THE WAR OF 1812
I. President James Madison drifts towards war
A. Madison inaugurated in March, 1809
1. "Virginia dynasty": Madison was 3rd in a line of 4 Virginia presidents between
1789 and 1829) (after Washington and Jefferson, before Monroe)
2. Strongly Jeffersonian in his views
B. Macon's Bill No. 2 adopted by Congress in 1810 to replace
Non-Intercourse Act of 1809.
1. Non-Intercourse Act of 1809 (passed at end of Jeffersonís presidency) would expire
within a year.
-- Proclaimed U.S. would trade will all other nations except Britain and France.
2. Purpose of Maconís Bill: entice Britain or France to repeal commercial restrictions
-- U.S. would restore nonimportation against the nonrepealing nation
3. Napoleon seized the opportunity with hopes of getting U.S. in a war with
-- Announced in August 1810 that French decrees had been repealed.
4. Madison believed he had no other choice but to accept Napoleon's gesture and gave the
British 3 months to follow suit or the U.S. would restore non-importation
a. Britain angered and demanded U.S. withdraw restrictions on Britain until France had
withdrawn all their restrictions on American shipping.
b. Napoleon had no real intention of honoring the agreement.
B. War Hawks
1. 12th Congress met late in 1811 Ė deeply divided (although Republicans still in control)
a. Differed from past Congresses: new young leaders from South & West
i. Strongly nationalistic
ii. Wanted war with Britain to achieve the glory their fathers had in Revolutionary War.
2. Henry Clay (from Kentucky) elected Speaker of the House
3. John C. Calhoun elected as a representative of South Carolina.
4. Battle of Tippecanoe:
a. Western war hawks eager to wipe out renewed Indian resistance against white
settlers in the western wilderness.
b. Two Shawnee twins brothers, Tecumseh and the Prophet organized a
confederacy of all the tribes east of the Mississippi.
i. Tecumseh a noted warrior and perhaps most gifted organizer of
Native Americans in U.S. history. Believed in fairness between
tribes vis-à-vis land selling/purchasing. Land belonged to all Indians.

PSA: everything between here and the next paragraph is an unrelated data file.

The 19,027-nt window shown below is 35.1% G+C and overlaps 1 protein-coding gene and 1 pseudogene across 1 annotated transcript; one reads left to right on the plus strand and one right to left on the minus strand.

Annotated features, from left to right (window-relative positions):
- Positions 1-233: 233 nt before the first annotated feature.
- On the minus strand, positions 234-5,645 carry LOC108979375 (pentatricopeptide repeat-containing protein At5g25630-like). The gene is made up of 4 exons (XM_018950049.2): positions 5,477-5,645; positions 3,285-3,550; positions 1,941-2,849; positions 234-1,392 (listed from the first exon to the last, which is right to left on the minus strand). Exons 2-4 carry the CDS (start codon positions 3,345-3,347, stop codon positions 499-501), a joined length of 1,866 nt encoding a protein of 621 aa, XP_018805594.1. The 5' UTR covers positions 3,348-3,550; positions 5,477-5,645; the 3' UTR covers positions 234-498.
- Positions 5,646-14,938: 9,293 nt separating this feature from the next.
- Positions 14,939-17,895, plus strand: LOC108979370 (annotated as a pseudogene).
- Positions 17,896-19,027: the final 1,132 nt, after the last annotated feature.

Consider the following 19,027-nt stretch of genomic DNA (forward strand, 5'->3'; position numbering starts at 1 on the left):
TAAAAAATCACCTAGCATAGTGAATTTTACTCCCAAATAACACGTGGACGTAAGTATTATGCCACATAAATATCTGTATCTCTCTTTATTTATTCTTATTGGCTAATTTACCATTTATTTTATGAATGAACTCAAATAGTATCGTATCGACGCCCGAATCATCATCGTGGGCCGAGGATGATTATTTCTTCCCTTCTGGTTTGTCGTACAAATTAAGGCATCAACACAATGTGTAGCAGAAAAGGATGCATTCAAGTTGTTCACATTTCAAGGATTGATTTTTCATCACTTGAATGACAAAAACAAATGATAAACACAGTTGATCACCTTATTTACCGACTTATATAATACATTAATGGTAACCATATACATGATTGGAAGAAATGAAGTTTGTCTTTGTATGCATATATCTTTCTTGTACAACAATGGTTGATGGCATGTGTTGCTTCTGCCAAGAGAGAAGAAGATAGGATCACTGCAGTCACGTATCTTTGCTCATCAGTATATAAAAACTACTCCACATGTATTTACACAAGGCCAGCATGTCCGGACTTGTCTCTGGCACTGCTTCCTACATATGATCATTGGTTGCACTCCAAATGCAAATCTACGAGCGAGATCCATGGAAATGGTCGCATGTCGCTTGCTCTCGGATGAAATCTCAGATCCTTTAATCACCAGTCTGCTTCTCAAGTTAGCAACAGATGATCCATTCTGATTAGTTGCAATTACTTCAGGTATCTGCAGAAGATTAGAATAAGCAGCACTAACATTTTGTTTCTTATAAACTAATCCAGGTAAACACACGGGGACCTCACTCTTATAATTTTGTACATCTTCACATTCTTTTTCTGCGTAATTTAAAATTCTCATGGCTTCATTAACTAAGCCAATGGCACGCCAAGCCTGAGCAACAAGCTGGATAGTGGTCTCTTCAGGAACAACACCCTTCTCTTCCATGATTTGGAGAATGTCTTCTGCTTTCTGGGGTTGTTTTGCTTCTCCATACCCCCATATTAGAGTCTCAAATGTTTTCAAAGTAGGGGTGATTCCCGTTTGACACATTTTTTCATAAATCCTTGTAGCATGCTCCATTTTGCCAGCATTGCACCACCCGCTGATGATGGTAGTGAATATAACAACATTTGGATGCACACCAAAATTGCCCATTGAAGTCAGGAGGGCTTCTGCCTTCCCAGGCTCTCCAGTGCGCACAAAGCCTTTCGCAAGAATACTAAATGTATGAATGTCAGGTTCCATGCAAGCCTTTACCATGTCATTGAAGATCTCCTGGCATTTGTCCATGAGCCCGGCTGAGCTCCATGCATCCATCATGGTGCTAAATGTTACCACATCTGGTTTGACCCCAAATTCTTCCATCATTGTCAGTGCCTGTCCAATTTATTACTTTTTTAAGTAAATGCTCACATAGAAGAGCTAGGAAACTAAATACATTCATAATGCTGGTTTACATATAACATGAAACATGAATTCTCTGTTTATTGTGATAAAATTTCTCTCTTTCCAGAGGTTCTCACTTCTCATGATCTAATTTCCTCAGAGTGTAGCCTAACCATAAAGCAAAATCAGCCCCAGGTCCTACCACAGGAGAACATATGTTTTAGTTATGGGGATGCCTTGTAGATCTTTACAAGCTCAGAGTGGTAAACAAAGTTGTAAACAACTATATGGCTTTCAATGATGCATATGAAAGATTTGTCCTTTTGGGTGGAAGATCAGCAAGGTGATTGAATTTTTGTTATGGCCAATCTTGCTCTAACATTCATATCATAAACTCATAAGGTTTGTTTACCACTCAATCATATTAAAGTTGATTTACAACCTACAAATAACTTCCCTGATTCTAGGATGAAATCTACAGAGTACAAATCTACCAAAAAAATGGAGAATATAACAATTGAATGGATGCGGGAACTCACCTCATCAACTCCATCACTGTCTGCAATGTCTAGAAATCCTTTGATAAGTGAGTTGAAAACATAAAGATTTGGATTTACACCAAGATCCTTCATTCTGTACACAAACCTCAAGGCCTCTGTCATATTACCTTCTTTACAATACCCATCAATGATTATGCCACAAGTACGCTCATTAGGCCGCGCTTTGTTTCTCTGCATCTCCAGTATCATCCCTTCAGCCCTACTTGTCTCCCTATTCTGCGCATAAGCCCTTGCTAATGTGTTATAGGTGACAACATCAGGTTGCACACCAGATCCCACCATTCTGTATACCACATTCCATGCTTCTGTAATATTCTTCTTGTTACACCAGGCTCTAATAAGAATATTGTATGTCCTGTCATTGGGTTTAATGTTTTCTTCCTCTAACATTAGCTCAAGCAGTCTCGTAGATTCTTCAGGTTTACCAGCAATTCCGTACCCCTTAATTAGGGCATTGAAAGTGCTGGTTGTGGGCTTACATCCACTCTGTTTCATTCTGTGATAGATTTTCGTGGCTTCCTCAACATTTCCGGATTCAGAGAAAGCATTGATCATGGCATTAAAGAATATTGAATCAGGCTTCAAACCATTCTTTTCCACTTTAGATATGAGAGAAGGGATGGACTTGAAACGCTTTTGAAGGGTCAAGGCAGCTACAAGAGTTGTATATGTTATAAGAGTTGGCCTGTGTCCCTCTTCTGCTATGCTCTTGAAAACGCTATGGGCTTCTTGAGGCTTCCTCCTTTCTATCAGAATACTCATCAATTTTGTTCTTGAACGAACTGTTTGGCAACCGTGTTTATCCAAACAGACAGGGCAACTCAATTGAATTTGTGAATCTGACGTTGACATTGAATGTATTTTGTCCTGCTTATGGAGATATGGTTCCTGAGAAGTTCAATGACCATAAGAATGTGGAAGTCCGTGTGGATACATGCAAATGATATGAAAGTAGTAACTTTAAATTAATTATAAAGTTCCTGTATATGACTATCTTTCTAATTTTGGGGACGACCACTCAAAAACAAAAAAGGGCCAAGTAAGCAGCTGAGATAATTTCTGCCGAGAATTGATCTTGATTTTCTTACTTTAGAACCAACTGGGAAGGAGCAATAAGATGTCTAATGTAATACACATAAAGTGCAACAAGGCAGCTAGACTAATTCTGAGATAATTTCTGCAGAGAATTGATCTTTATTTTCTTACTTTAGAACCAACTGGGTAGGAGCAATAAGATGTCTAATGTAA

ii. Americans thought British were aiding them.
c. General William H. Harrison advanced with 1,000 men and advanced upon Indian
i. Repelled a surprise Indian attack at Tippecanoe (in present Indiana) in Nov., 1811.
ii. Torched the settlement
d. Significance: Essentially ended the Indian threat -- formal agreement signed.
-- Further spurred westward expansion; Indians pushed further west.
5. War Hawks desired U.S. to attack Canada to remove further Indian threats.
-- Canada seen as vulnerable to attack as Britain preoccupied with Napoleon.
6. Southern expansionists desired Spanish Florida, Britain's ally.
7. War hawks also outraged at British impressment and Orders in Council
-- Prevented agricultural products from being delivered to Europe.
C. Daniel Webster, Federalist from New Hampshire, spoke against entry into the war.
1. Spoke eloquently on behalf of New England manufacturing interests.
2. Webster had ghost written many of John Marshallís opinions.
D. U.S. declares war on Britain in June, 1812
-- Representatives from pro-British New England as well as the middle Atlantic states
E. Why did U.S. fight Britain when France had committed nearly as many maritime offenses?
1. Traditional Republican (Jeffersonian) partiality toward France
2. Visibility of British impressments and arming of Indians.
3. Chesapeake-Leopard Affair
4. Lure of British Canada: timber, fishing, pelts.
F. Resentful New Englanders hurt U.S. war effort.
1. Believed British actions were old and exaggerated wrongs; still disliked France
2. New England merchants still making handsome profits before the war.
3. Opposed acquisition of Canada which would add more agrarian states (Jeffersonian).
4. New England investors probably lent more money to Britain than to U.S.
5. New England farmers sent huge quantities of supplies and foodstuffs to Canada,
helping Britain to invade New York.
6. New England governors refused to permit their militias to serve outside their states.
II. War of 1812